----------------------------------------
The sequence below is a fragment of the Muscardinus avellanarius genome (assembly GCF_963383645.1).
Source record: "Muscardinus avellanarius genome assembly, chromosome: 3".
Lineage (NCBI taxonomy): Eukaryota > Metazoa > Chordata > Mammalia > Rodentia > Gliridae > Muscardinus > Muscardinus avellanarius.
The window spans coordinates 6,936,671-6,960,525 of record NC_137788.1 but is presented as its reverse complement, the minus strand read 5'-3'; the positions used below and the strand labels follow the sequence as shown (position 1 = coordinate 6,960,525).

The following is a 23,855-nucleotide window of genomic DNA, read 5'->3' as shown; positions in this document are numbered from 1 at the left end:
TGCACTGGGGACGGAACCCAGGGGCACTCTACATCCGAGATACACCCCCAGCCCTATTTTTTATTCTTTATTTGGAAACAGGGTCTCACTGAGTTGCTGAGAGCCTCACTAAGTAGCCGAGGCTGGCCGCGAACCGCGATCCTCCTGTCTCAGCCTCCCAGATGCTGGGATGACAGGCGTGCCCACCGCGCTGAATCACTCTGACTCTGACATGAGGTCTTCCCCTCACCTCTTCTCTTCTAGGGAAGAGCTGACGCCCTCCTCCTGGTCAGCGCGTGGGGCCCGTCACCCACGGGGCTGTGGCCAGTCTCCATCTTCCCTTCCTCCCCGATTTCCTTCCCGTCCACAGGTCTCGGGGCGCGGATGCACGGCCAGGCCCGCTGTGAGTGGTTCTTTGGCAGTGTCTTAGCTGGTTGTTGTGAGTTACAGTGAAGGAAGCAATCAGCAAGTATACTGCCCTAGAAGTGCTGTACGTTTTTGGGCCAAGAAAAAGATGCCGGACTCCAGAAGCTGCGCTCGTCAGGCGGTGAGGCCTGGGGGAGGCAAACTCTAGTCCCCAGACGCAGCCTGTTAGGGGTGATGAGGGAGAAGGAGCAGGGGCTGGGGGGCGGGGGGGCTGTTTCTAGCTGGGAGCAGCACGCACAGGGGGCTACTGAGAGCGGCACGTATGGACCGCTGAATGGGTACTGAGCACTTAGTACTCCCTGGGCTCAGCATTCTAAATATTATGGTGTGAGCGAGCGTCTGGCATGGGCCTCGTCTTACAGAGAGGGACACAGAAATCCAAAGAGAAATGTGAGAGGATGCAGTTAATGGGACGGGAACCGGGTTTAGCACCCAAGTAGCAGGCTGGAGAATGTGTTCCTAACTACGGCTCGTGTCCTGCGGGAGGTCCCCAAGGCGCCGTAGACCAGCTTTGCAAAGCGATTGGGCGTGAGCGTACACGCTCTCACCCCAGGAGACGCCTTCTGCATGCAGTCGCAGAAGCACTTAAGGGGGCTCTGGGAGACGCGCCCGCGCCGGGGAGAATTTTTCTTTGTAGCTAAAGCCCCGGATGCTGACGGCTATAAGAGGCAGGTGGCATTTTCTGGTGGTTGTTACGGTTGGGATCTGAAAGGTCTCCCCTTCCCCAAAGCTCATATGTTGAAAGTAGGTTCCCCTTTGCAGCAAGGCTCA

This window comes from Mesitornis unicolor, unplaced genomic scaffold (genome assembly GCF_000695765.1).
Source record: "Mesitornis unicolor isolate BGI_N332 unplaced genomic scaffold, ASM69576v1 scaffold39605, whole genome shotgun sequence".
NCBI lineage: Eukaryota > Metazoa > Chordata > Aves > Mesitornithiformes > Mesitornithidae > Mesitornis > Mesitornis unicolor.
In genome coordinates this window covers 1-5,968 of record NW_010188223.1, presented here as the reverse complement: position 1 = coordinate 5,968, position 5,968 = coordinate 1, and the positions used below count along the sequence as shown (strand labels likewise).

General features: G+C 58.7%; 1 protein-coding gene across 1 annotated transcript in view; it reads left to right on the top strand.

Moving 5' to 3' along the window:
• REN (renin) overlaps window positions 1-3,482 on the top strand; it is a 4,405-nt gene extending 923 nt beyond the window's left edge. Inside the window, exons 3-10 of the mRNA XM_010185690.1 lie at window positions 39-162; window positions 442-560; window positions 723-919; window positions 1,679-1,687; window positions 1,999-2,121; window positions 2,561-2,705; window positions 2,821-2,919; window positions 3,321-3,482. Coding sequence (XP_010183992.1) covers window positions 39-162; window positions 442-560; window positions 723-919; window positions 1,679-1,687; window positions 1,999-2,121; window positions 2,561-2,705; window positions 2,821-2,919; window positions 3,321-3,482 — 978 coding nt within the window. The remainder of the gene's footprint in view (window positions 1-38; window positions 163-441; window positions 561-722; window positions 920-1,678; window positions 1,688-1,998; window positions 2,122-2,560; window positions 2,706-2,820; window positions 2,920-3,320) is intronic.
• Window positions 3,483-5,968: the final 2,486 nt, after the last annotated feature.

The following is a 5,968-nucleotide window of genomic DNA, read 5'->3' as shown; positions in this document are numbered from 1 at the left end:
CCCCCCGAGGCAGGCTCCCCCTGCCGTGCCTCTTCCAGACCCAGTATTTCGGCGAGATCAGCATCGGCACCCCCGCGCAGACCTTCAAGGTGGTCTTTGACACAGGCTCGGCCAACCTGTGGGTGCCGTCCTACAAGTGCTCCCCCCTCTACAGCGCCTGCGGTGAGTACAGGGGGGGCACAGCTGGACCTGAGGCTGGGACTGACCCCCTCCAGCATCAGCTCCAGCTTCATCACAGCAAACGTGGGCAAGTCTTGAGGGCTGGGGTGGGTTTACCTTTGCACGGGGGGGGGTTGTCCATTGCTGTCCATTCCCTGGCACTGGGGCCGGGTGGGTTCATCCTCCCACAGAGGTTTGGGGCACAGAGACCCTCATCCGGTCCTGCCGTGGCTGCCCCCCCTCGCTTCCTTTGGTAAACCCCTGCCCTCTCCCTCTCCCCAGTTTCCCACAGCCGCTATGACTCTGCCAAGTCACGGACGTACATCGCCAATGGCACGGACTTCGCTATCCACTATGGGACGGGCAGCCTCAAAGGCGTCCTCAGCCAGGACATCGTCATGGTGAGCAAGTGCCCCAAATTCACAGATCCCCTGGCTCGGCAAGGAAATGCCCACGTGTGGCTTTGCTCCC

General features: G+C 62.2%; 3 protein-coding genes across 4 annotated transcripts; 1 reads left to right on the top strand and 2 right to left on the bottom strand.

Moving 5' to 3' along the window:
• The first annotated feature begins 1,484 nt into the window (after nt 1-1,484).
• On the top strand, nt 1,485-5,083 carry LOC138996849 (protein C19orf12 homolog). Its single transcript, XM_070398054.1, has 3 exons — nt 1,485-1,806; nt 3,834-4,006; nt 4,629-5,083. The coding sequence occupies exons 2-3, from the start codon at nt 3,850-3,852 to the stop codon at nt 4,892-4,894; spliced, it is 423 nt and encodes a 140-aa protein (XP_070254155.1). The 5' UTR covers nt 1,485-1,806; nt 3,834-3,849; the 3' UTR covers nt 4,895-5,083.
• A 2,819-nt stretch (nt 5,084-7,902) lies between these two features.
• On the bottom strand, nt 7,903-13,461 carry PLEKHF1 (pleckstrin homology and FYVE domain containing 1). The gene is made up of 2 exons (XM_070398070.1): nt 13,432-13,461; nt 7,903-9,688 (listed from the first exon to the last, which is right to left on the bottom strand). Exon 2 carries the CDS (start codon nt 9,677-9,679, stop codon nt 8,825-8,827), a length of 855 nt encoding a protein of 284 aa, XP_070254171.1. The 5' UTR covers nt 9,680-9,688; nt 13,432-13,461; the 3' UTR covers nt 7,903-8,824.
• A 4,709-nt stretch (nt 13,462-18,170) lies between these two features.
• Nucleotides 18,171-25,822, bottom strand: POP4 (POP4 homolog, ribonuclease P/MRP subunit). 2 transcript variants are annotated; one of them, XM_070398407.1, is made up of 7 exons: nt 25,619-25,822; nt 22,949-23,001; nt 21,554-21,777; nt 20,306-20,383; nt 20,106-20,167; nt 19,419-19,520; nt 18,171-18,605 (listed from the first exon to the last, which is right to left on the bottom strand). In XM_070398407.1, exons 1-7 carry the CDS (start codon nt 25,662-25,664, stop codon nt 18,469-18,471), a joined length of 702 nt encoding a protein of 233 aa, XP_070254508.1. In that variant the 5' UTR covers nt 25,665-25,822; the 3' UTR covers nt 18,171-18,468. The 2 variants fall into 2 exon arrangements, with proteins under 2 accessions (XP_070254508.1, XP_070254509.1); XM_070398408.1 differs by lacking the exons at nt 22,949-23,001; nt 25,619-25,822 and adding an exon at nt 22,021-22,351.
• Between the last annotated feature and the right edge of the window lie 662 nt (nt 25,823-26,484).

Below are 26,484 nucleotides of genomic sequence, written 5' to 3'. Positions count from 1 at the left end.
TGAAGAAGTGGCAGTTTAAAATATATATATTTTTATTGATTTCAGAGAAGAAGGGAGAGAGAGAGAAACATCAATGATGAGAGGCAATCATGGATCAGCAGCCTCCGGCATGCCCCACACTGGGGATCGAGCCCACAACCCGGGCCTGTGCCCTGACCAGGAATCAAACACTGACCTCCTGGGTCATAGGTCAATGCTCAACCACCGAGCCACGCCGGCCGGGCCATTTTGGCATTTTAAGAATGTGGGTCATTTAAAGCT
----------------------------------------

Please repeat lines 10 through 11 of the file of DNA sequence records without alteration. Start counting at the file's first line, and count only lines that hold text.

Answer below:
In genome coordinates this window covers 1-5,968 of record NW_010188223.1, presented here as the reverse complement: position 1 = coordinate 5,968, position 5,968 = coordinate 1, and the positions used below count along the sequence as shown (strand labels likewise).

General features: G+C 58.7%; 1 protein-coding gene across 1 annotated transcript in view; it reads left to right on the top strand.